GE's interventional MRI offering, Signa MRT (MR Therapy) takesa slightly different tack. The physical appearance of the 0.5-teslasuperconducting magnet is closer to that of traditional scanners.But the middle third of the magnet has been removed to createa gap that allows physician access to the patient. The systemlooks like two CT gantries connected to each other.

The design is made possible by the magnet's very low cryogenrequirements, according to GE. Helium is used, but the refrigerationsystem has been designed to minimize boil-off.

"Basically, the users of this system can consider it acryogenless unit," said Brian Johnson, project manager formarketing and communications at GE Medical Systems.

Like Siemens, GE designed gradient and RF coils that don'tinterfere with access to the patient. The system's workstationis also configured for interventional procedures. GE has developeda technique that allows physicians to track interventional devicesas they are introduced into the patient's body by moving the scanner'sfield-of-view to follow the device.

"You just put the system into real-time mode and tellit to follow," said Rob Newman, manager of applications developmentfor advanced products at GE. "It allows you to see what youare doing as you are doing it."

As expected, both vendors have adopted different approachesin developing niches for their scanners.

At the UCLA Center for Interventional MRI, Lufkin and colleaguesplan to use Magnetom Open for MRI-guided radio-frequency thermalablation of primary and metastatic brain tumors. The procedureis performed under local anesthesia, with MRI used to guide andmonitor the delivery of the tumor-killing thermal energy througha 2-mm burr hole in the patient's skull. The MRI approach eliminatesa $20,000 to $30,000 craniotomy, along with associated hospitalizationand patient morbidity.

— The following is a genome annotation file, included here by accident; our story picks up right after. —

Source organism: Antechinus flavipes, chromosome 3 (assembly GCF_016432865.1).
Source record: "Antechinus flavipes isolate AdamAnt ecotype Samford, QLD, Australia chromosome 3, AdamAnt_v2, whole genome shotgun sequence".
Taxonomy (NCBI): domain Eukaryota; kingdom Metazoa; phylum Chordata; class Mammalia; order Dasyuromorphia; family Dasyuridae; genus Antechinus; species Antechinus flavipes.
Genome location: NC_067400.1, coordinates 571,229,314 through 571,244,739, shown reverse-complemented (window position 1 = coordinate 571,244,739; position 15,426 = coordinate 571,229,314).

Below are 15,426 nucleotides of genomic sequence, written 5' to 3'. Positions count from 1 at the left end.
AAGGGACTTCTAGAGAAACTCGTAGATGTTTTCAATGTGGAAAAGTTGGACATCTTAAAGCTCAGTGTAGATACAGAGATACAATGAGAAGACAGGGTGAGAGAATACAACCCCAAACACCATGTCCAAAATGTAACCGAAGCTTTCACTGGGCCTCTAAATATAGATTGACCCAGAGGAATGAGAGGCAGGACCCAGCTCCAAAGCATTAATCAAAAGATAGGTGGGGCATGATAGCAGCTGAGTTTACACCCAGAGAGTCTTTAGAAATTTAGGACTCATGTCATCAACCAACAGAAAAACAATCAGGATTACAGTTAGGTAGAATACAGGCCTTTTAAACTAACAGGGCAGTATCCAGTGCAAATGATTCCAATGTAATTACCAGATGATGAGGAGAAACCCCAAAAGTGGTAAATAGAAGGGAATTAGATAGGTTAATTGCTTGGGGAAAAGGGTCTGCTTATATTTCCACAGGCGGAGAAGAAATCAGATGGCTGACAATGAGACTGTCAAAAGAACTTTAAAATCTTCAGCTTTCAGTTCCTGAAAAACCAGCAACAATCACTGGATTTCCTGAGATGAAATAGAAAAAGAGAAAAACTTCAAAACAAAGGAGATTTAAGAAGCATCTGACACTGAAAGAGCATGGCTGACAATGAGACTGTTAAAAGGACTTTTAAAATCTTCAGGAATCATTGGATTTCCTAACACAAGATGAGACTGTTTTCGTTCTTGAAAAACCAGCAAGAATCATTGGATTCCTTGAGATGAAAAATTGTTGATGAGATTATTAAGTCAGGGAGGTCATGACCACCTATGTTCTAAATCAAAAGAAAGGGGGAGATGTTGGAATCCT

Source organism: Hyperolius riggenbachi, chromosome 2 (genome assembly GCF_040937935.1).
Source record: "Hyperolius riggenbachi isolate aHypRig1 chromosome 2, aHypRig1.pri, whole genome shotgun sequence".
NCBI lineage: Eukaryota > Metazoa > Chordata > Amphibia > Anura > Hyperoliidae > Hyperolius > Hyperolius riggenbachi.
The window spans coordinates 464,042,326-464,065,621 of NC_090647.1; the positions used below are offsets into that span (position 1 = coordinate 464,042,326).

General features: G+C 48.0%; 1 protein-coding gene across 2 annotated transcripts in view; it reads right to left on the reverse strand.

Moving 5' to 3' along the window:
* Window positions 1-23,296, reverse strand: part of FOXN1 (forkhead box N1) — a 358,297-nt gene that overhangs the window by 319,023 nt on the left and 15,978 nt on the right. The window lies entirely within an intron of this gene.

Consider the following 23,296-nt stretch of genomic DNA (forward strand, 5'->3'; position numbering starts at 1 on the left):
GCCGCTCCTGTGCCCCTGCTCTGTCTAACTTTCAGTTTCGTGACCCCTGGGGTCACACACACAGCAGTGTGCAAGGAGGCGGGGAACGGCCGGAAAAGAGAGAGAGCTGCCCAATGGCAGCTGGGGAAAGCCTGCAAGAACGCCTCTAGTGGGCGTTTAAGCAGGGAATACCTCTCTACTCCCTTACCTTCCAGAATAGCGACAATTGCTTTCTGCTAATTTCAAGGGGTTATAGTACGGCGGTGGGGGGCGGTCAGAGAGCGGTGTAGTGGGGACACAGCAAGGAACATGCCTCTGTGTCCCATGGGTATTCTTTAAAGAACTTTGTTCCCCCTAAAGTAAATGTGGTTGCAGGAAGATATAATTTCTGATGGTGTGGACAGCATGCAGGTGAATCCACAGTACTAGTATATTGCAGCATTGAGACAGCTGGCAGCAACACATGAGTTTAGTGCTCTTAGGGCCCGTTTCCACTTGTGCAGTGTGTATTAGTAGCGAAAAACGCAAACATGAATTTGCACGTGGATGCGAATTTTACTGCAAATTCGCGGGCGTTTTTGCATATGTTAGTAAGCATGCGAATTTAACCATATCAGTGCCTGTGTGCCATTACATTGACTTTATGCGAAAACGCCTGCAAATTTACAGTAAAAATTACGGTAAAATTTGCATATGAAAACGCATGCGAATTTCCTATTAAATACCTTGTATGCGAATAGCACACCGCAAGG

Siemens' marketing plans for Magnetom Open will not be limitedto luminary sites like the UCLA center, however. The vendor intendsto market Open as an affordable and patient-friendly scanner thatcan pay for itself with conventional procedures when interventionaltechniques are not being conducted.

"We would like to see this unit purchased not only bybig hospitals for interventional use but by smaller hospitalsfor routine use," Miller said. "It's not a dedicatedinterventional machine, which will live or die on intervention."

GE's image-guided therapy (IGT) program will initially useSigna MRT to concentrate on focused ultrasound surgery of breastlesions in a procedure roughly similar to Siemens' work on braintumors. GE has integrated focused ultrasound into the scannertable setup (SCAN 8/25/93).

Which company will be first to get an interventional MRI scanneron the market? Siemens has applied for Food and Drug Administrationapproval for Magnetom Open and expects to begin shipping in July.GE declined to state when it will have Signa MRT on the market.

Siemens will have a mockup of Magnetom Open on the RSNA exhibitfloor, while GE will use video and panels to display Signa MRT.Both expect to have units installed at clinical sites by the endof the year.

Regardless of who wins the race to market, interventional MRIcould benefit the entire field of MRI by unequivocally demonstratingan ability to contain, rather than expand, the cost of medicaltreatment.

MRI's superior visualization meshes well with the trend towardminimally invasive surgery. Interventional MRI could prove tobe a cost-saving proposition that will deflect some of the heatthe modality is experiencing from health-care reform advocates.

"If we can replace more invasive surgical or treatmentprocedures with less invasive and less expensive interventionalMRI, it could be the most cost-effective application of MRI inmedicine yet," Lufkin said.